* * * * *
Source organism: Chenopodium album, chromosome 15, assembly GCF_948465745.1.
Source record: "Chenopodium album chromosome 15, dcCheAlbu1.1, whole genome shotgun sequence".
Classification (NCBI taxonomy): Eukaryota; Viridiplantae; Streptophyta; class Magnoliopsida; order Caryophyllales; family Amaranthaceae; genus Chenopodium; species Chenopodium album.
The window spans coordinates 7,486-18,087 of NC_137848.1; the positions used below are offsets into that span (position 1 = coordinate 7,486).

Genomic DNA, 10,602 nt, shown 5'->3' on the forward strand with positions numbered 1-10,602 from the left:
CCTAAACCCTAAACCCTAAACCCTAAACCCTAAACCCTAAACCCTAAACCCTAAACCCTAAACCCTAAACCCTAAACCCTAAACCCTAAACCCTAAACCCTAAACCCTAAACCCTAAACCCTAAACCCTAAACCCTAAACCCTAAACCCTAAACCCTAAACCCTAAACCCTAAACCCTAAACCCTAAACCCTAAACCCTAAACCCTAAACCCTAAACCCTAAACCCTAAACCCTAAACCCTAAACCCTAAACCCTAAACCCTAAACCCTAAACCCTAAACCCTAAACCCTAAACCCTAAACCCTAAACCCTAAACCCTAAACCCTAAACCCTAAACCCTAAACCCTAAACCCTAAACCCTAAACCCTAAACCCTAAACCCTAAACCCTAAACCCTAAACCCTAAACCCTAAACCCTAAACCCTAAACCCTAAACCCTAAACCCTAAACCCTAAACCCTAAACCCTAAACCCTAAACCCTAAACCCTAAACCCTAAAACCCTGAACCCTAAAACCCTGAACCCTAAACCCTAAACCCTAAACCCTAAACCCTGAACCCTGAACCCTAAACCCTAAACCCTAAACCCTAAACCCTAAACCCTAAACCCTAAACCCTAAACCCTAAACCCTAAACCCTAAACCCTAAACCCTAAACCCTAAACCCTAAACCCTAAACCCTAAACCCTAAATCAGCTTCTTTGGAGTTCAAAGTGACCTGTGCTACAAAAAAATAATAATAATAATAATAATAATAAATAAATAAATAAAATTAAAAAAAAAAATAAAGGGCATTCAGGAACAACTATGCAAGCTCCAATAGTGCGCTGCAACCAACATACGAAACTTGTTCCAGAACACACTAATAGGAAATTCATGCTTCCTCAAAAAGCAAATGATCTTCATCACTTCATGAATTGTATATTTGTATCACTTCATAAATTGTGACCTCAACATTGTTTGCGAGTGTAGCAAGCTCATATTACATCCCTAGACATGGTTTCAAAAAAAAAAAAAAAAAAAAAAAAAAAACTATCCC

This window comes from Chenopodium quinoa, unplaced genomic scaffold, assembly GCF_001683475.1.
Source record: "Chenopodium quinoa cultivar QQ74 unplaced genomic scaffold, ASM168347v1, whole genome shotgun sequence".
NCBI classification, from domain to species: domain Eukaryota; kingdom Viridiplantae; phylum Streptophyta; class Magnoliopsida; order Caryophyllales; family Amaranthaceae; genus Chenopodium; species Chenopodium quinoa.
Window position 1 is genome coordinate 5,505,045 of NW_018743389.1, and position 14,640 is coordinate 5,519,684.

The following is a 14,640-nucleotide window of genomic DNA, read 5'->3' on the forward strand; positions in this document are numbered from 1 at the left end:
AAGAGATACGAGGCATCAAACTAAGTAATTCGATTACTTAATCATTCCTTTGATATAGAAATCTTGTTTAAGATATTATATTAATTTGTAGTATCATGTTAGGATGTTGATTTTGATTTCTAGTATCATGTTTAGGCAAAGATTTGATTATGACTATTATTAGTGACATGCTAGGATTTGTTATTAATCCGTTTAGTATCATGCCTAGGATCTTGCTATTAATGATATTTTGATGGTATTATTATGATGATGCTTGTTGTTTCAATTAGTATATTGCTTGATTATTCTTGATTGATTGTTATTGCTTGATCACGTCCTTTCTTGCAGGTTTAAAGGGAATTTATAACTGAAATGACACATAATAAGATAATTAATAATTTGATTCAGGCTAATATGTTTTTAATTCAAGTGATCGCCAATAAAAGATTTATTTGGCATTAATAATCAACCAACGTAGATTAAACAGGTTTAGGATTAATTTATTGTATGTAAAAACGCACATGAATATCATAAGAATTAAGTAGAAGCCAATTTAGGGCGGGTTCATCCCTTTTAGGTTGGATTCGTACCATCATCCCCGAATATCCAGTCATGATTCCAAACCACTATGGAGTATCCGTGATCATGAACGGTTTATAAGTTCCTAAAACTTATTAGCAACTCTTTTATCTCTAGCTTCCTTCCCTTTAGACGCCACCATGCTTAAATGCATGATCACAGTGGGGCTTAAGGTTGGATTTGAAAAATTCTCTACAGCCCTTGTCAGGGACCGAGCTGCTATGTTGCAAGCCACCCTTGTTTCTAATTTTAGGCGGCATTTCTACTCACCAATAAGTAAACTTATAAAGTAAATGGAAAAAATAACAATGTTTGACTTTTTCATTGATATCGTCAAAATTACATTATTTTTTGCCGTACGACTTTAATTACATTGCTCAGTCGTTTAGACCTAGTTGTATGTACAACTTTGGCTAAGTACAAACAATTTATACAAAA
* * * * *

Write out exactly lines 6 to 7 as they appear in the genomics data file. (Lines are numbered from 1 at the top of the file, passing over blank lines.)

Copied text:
CCTAAACCCTAAACCCTAAACCCTAAACCCTAAACCCTAAACCCTAAACCCTAAACCCTAAACCCTAAACCCTAAACCCTAAACCCTAAACCCTAAACCCTAAACCCTAAACCCTAAACCCTAAACCCTAAACCCTAAACCCTAAACCCTAAACCCTAAACCCTAAACCCTAAACCCTAAACCCTAAACCCTAAACCCTAAACCCTAAACCCTAAACCCTAAACCCTAAACCCTAAACCCTAAACCCTAAACCCTAAACCCTAAACCCTAAACCCTAAACCCTAAACCCTAAACCCTAAACCCTAAACCCTAAACCCTAAACCCTAAACCCTAAACCCTAAACCCTAAACCCTAAACCCTAAACCCTAAACCCTAAACCCTAAACCCTAAACCCTAAACCCTAAACCCTAAACCCTAAACCCTAAACCCTAAACCCTAAACCCTAAACCCTAAACCCTAAACCCTAAACCCTAAACCCTAAACCCTAAACCCTAAAACCCTGAACCCTAAAACCCTGAACCCTAAACCCTAAACCCTAAACCCTAAACCCTGAACCCTGAACCCTAAACCCTAAACCCTAAACCCTAAACCCTAAACCCTAAACCCTAAACCCTAAACCCTAAACCCTAAACCCTAAACCCTAAACCCTAAACCCTAAACCCTAAACCCTAAACCCTAAACCCTAAATCAGCTTCTTTGGAGTTCAAAGTGACCTGTGCTACAAAAAAATAATAATAATAATAATAATAATAAATAAATAAATAAAATTAAAAAAAAAAATAAAGGGCATTCAGGAACAACTATGCAAGCTCCAATAGTGCGCTGCAACCAACATACGAAACTTGTTCCAGAACACACTAATAGGAAATTCATGCTTCCTCAAAAAGCAAATGATCTTCATCACTTCATGAATTGTATATTTGTATCACTTCATAAATTGTGACCTCAACATTGTTTGCGAGTGTAGCAAGCTCATATTACATCCCTAGACATGGTTTCAAAAAAAAAAAAAAAAAAAAAAAAAAAACTATCCC

This window comes from Chenopodium quinoa, unplaced genomic scaffold, assembly GCF_001683475.1.